Heritage Woods, Inc., Alto, Michigan
High Peaks Materials, LLC, Commerce City, Colorado
Hill-Rom, Inc., Batesville, Indiana
Hunt Control Systems, Inc., Fort Collins, Colorado
Inovadeas, Fort Collins, Colorado
Insightful Products, Scarborough, Maine
InstruTech, Inc., Longmont, Colorado
InSync, Inc., Albuquerque, New Mexico
Interrad Medical, Inc., Plymouth, Minnesota
Irwin Research & Development, Yakima, Washington
Keeton Industries, Wellington, Colorado
Kinetic Concepts, Inc., San Antonio, Texas
Kyzen Corporation, Nashville, Tennessee
LandNet, Inc., Loveland, Colorado
Lappintech LLC, Douglas, Wyoming
Laser Light Engines, Salem, New Hampshire
Lateral Reservoir Stimulation, Fort Collins, Colorado
Liberty Research Co., Inc., Gonic, New Hampshire
Life Technologies, Foster City, California
LogicMark, Fairfax Station, Virginia
Look Dynamics, Inc., Longmont, Colorado
Manufacturing Alliance on Patent Policy (MAPP)
Mar-Bel Associates, Naples, Florida
Masimo, Irvine, California
Materials Systems Inc., Littleton, Massachusetts
McCarter Technology, Inc., La Porte, Texas
Meadowlark Optics, Frederick, Colorado
Medical Device Manufacturers Association (MDMA)
MedRad, Pittsburgh, Pennsylvania
MicroCube, Fremont, California
Milliken & Company, Spartanburg, South Carolina
Monsanto Company, St. Louis, Missouri
Nanosys, Inc., Palo Alto, California
NeoVista Inc., Fremont, California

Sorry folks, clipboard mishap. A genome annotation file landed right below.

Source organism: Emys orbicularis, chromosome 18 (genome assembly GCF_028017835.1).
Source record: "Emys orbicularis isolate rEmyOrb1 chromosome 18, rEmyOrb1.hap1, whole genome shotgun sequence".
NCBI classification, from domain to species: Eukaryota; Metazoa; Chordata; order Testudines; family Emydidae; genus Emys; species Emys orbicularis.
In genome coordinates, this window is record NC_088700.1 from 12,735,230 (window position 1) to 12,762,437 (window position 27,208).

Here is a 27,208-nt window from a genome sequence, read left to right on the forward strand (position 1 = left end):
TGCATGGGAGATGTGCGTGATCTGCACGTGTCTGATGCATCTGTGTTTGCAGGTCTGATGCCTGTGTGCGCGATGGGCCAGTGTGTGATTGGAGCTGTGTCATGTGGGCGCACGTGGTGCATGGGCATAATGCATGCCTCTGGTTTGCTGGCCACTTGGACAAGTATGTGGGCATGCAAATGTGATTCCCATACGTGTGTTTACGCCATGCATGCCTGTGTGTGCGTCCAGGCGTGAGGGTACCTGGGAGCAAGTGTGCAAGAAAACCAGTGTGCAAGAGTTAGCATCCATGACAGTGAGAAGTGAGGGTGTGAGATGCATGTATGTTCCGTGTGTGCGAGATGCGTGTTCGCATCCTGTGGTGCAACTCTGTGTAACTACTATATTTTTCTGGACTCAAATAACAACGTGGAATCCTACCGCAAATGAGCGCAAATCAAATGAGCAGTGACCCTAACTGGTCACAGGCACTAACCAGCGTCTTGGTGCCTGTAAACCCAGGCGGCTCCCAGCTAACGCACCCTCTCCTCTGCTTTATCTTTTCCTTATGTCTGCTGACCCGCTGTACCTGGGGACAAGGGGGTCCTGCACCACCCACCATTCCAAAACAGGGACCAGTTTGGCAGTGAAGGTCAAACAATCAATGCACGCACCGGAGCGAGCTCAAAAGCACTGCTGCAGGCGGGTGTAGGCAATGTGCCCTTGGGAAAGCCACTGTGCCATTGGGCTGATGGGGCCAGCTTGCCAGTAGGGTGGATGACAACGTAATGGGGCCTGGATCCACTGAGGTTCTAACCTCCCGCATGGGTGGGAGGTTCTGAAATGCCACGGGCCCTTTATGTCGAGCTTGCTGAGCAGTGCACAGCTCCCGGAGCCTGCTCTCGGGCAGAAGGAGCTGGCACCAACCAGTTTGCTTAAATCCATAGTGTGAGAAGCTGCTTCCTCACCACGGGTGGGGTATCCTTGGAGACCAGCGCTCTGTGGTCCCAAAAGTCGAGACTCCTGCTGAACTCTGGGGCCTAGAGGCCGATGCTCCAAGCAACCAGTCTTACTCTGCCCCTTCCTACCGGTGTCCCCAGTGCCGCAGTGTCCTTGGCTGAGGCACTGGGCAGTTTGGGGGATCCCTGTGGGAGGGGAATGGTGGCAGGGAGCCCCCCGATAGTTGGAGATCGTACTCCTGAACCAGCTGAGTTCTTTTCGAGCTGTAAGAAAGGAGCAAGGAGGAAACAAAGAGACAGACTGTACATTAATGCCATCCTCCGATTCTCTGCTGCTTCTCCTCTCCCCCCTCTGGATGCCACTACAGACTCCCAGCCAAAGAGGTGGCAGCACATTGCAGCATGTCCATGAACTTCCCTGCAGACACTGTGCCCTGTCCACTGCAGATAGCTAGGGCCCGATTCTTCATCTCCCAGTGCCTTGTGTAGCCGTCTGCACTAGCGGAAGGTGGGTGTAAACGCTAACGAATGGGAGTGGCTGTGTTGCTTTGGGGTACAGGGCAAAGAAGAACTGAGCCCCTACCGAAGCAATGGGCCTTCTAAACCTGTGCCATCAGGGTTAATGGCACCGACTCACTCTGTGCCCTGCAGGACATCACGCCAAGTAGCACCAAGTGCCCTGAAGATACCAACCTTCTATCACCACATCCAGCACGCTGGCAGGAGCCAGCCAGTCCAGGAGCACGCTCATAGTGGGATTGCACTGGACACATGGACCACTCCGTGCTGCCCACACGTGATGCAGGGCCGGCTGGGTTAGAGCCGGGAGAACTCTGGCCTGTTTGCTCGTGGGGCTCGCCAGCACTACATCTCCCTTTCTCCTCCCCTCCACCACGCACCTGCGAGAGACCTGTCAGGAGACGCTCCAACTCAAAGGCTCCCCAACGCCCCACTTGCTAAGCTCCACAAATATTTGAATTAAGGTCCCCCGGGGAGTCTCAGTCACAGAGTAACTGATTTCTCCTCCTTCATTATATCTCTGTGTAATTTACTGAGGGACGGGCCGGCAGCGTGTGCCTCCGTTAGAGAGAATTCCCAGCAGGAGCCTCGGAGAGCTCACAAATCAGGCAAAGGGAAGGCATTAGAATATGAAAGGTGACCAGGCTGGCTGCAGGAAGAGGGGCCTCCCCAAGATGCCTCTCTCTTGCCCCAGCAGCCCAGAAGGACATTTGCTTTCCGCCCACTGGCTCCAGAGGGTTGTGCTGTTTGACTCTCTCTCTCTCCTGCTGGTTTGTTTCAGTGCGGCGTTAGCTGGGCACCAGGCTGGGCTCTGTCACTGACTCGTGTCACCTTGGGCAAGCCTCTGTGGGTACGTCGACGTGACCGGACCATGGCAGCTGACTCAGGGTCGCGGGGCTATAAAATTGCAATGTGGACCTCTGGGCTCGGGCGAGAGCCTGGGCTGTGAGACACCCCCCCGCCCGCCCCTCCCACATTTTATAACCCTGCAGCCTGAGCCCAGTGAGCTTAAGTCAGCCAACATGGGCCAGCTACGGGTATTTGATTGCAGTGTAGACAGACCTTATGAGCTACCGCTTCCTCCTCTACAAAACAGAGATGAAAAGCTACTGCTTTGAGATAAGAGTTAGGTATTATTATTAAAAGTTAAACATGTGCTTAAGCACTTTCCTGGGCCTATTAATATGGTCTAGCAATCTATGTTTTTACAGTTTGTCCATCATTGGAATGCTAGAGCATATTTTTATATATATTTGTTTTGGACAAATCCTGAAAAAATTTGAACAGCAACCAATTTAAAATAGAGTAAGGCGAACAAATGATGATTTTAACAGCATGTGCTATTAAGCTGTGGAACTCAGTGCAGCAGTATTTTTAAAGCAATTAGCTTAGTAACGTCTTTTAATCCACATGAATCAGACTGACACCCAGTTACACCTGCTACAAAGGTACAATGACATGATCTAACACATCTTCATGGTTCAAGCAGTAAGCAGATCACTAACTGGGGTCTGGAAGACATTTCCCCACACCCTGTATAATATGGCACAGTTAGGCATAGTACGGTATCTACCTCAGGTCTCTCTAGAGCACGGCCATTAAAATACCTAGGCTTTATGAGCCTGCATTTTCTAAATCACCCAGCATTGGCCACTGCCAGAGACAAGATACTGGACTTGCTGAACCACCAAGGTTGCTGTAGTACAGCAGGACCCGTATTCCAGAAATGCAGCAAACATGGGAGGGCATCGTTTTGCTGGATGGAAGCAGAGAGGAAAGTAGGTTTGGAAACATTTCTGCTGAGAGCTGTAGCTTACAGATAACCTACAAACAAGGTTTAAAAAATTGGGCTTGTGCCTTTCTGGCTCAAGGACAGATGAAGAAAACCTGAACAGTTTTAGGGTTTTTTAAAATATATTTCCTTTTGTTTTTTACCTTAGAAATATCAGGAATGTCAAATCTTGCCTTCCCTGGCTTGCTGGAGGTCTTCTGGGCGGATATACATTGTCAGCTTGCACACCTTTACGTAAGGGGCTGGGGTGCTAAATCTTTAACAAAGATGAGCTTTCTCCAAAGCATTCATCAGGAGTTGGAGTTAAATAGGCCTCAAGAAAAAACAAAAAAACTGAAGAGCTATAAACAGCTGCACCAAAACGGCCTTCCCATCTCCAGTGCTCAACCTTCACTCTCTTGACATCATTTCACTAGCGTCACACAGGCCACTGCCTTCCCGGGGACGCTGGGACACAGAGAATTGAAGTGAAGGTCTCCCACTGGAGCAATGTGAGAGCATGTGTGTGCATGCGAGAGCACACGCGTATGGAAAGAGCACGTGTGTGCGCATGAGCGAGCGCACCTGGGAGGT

Neuronetics, Inc., Malvern, Pennsylvania
NuVasive, Inc., San Diego, California
Optical Research Associates, Westborough, Massachusetts
OtterBox, Fort Collins, Colorado
Q-Med Scandinavia, Inc., Princeton, New Jersey
Parts on Demand, Louisville, Colorado
PE Fusion, LLC, Gillette, Wyoming
PepsiCo, Purchase, New York
Physical Sciences, Inc., Andover, Massachusetts
Pomoco, LLC, Centennial, Colorado
PopPack LLC, San Francisco, California
Rearden, San Francisco, California
S&C Electric Company, Chicago, Illinois
Scientific Solutions, Inc., Nashua, New Hampshire
Sculptured Homes, LLC, Birmingham, Michigan
Snaptron, Windsor, Colorado
SoftRay, Inc., Laramie, Wyoming
SO Sound Solutions, Louisville, Colorado
StaticOff LLC, South Portland, Maine
Syngenta, Golden Valley, Minnesota
Tegracore LLC, Fort Collins, Colorado
Terra Moya Aqua, Inc., Cheyenne, Wyoming
Texas Instruments, Dallas, Texas
Tranex Inc., Colorado Springs, Colorado
TRS, Inc., Boulder, Colorado
TruTouch Technologies, Albuquerque, New Mexico
Unicover Corporation, Cheyenne, Wyoming
United Technologies, Hartford, Connecticut